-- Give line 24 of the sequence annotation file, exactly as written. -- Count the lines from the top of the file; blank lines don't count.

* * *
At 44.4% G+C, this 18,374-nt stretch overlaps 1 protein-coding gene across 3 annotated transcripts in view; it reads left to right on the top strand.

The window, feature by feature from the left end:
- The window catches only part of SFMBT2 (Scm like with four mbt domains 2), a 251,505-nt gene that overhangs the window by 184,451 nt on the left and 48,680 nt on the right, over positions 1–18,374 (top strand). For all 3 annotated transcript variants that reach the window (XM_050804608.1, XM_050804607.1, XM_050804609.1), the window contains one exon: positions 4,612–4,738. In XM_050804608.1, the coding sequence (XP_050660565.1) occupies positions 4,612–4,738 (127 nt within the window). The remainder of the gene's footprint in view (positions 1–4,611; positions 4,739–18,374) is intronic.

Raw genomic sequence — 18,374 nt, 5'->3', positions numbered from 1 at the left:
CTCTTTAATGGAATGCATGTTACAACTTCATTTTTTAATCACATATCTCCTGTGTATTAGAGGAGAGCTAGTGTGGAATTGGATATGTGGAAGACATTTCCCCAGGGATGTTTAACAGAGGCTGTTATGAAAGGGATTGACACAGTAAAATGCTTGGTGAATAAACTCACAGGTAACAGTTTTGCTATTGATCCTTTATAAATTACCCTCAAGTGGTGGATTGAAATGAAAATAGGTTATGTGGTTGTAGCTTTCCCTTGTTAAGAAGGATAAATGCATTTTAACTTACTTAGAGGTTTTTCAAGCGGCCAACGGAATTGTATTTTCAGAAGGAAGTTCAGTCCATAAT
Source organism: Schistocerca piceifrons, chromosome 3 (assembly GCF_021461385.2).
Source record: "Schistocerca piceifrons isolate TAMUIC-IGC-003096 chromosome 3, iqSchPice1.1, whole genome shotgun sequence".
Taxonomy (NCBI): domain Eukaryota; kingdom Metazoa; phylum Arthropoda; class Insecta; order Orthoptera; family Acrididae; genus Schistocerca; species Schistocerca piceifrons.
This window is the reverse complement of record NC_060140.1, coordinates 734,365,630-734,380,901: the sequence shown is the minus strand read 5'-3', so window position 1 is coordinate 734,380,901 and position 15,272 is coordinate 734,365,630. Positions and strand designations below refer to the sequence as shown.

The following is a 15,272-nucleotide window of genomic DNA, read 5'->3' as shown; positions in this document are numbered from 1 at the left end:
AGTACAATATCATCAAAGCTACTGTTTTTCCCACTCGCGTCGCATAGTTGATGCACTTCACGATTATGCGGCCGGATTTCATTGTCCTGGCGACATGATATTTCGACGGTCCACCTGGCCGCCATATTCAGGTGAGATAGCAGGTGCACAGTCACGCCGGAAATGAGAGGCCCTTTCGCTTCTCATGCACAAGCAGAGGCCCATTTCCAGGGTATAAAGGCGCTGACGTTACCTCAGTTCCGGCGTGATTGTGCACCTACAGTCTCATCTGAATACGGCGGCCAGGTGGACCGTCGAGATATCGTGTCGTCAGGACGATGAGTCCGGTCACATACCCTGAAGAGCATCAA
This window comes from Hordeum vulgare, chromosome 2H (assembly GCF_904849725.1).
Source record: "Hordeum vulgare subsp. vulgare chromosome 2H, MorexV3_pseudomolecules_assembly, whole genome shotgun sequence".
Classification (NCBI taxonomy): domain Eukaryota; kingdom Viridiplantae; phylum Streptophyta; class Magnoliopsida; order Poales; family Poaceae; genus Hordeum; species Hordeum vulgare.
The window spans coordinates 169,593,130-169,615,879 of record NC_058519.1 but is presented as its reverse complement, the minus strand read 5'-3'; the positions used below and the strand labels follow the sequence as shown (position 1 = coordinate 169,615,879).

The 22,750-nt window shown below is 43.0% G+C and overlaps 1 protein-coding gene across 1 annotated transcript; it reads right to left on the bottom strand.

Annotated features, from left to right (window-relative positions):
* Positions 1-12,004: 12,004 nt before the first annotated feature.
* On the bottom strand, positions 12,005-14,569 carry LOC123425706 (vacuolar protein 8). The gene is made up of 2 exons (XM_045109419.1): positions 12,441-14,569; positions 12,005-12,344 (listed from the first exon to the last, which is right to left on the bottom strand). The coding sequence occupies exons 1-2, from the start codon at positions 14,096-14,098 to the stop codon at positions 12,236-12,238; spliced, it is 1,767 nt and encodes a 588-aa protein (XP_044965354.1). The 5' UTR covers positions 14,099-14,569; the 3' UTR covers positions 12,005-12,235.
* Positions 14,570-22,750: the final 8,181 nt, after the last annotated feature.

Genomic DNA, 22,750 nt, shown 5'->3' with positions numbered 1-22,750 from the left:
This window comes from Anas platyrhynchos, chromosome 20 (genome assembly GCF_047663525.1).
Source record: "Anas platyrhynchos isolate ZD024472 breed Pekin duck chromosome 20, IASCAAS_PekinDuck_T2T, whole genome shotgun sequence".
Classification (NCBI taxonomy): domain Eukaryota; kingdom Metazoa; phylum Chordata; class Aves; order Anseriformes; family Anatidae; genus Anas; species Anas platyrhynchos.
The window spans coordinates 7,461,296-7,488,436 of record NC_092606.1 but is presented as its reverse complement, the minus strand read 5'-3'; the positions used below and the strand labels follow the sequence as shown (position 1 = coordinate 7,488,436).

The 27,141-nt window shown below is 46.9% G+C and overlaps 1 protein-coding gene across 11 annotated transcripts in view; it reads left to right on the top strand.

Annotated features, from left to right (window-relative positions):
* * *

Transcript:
Classification (NCBI taxonomy): domain Eukaryota; kingdom Metazoa; phylum Chordata; class Aves; order Anseriformes; family Anatidae; genus Anas; species Anas platyrhynchos.